If you’re not an architect or a designer yourself, hire one. A good set of plans will cost money, but there’s a reason: It works. “People will hire a designer who’s a friend of their cousin,” says Ashworth. “They’ll draw up a set of plans that look pretty, but they’re totally meaningless.” There may be zoning or environmental restrictions on some projects, like garage conversions or putting greens, that require permits or licenses. Professionals know the right channels to go through for permits and licenses. Don’t wait until the building inspector shows up to find out what you should have done.

How to Find & Fix a Roof Leak

8Expert advice on how to find, troubleshoot and fix a roof leak, including what to do in a roof leak emergency.
The source of most roof leaks is hard to find because it originates away from where the leak shows up. In order to find the source of a leak, follow a roofer’s advice and “think like water.”
Water typically comes in through worn, broken, or missing shingles; where nails have worked loose; or through corroded or poorly sealed roof flashing around vents, skylights, or chimneys or along the intersections of roof planes. Once water passes the roofing, it flows along the sheathing, roof rafters, or topside of ceilings until it finds a place to drip down—inevitably onto your favorite piece of furniture.
Look for a roof leak during the day. Go into the attic with a bright flashlight; step only on secure framing members and never on the insulation or topside of the ceiling below—neither of these will support you! Start above the place where the drip has occurred and work your way uproof, looking for wetness along the framing members.
If the weather has been dry for a while, look for water marks, stains, or discolorations on the wood made by moisture. Then switch off the light and try to find a hole where daylight shows through the roof. (With a wood-shingle roof, you’ll see many such places, but while the overlapped shingles let light show through they shed water.) If it’s still raining, put a bucket under the leak in an area with proper support. Let the bucket collect the drips and fix the leak when the weather clears.

If you find any chewed wires, call a pro to repair them

7De-gunk the birdbath
Empty the bath and fill it with warm water and ¼ cup of chlorine bleach. (Bleach is safe if you rinse thoroughly, but you can also swap it for 1 cup of white vinegar.) Cover the bath with a tarp or plastic bag, and let the solution soak for 30 minutes before scrubbing and rinsing.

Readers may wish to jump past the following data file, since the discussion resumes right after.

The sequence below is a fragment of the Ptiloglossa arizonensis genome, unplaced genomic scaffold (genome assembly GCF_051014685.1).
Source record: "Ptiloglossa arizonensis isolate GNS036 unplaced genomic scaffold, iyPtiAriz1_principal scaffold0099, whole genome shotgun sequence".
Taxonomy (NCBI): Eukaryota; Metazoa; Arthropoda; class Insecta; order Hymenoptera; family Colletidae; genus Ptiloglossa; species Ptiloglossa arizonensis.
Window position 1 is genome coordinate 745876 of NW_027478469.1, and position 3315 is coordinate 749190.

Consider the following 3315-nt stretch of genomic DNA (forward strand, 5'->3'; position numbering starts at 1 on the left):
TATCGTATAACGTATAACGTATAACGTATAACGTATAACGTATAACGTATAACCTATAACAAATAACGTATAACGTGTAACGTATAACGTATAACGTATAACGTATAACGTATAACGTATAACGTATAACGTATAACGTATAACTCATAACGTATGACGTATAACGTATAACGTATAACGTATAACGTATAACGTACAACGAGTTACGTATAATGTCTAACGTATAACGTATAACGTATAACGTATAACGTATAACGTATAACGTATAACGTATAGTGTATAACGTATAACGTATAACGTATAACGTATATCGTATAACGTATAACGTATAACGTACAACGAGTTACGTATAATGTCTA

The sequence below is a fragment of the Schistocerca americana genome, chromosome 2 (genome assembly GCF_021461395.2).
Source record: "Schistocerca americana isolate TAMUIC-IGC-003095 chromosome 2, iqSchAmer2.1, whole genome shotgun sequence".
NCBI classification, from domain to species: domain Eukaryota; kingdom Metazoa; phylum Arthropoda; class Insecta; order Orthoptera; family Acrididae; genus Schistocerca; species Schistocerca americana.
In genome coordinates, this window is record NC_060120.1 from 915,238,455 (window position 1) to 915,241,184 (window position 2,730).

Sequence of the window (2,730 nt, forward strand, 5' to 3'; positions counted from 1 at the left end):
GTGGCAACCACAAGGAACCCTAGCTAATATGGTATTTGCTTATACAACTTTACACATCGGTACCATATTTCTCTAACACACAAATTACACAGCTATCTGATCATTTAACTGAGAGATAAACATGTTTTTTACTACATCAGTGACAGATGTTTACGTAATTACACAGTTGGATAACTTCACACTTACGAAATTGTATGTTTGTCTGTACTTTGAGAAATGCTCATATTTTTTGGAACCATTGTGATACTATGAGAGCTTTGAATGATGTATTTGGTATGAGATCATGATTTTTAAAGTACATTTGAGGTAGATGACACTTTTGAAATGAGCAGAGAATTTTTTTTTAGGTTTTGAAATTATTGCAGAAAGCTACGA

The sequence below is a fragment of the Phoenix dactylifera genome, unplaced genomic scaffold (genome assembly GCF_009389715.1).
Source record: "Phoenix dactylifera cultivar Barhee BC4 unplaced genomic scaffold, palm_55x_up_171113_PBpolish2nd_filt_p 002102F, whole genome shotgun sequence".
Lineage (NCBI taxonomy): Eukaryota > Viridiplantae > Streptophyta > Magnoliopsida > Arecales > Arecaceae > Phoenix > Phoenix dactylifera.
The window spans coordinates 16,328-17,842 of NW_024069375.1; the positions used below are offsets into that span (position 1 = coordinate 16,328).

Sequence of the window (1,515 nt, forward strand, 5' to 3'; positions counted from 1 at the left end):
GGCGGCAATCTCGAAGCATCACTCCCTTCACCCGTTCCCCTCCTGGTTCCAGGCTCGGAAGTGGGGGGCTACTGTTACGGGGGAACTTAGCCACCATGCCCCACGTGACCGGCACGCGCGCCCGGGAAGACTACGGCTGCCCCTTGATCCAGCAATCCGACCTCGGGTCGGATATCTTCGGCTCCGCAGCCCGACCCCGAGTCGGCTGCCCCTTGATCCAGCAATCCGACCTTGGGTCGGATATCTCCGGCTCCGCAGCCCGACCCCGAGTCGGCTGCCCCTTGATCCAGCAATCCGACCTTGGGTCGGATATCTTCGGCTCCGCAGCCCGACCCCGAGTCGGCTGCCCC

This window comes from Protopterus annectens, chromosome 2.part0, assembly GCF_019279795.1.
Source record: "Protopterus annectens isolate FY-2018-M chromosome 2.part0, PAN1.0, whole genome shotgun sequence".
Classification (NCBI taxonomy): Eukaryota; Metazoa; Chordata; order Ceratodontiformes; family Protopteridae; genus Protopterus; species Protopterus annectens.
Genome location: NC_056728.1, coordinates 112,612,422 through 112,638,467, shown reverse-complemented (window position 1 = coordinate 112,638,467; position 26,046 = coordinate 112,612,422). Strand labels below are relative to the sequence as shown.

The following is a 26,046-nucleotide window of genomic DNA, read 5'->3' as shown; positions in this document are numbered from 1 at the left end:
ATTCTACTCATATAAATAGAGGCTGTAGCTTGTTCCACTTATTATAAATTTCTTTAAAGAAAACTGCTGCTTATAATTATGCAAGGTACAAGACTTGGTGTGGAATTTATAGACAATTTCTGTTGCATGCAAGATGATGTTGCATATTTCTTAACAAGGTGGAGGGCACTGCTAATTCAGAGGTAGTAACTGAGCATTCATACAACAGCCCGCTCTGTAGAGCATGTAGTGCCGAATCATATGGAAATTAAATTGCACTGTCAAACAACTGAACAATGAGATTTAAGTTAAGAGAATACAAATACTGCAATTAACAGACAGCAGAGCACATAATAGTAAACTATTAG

Hose down the air-conditioning condenser
Shut down the power on the electric panel, then clear away any leaves or branches lodged in the unit. Wash down all the coils with a garden hose. If you find any chewed wires, call a pro to repair them.

Clear out the gutters
Clean leaves and debris from your gutters. The next time it rains, stand outside and look for breaks or leaks in your gutters and downspouts.

Repair the siding
If your house has wood siding or shingles, inspect for post-winter rot, repair the damaged areas, then touch up any faded stain or chipped paint. A nylon scrub brush and all-purpose cleaner should eliminate dirt and mold on engineered wood, vinyl, or aluminum siding.

Inspect the roof
Grab a pair of binoculars and look at your roof from across the street. Locate curling, cracked, or missing shingles. Also look out for damaged metal flashing around the chimney, pipes, and skylights. Get in touch with a roofer for fixes.

Clean the deck
Use a deck brush or power washer plus a deck-cleaning solution (like Cabot Ready to Use wood cleaner pump spray, $12 a gallon, to remove mold, dirt, and mildew. If the finish is worn, let the wood dry for a few days, then reseal it.

Wash the cushions
Most outdoor fabrics are safe to throw in a warm wash. Air-dry, then put the cover back on the insert while it’s still slightly damp to keep it smooth. If the fabric isn’t removable, clean it using a soft scrub brush, dish detergent, and warm water.

Scrub down the gas grill
Heat the grill for 10 minutes at a high temperature so it’s easier to scrape off gunk inside the cook box. Disconnect the gas line and let the grill cool before removing and washing the grates, burners, and drip tray in warm, soapy water. Wipe down the grill’s exterior before putting everything back together.
Quick tip: To check the grill’s propane level, feel the outside of the tank. The area with fuel will be cooler than the empty portion.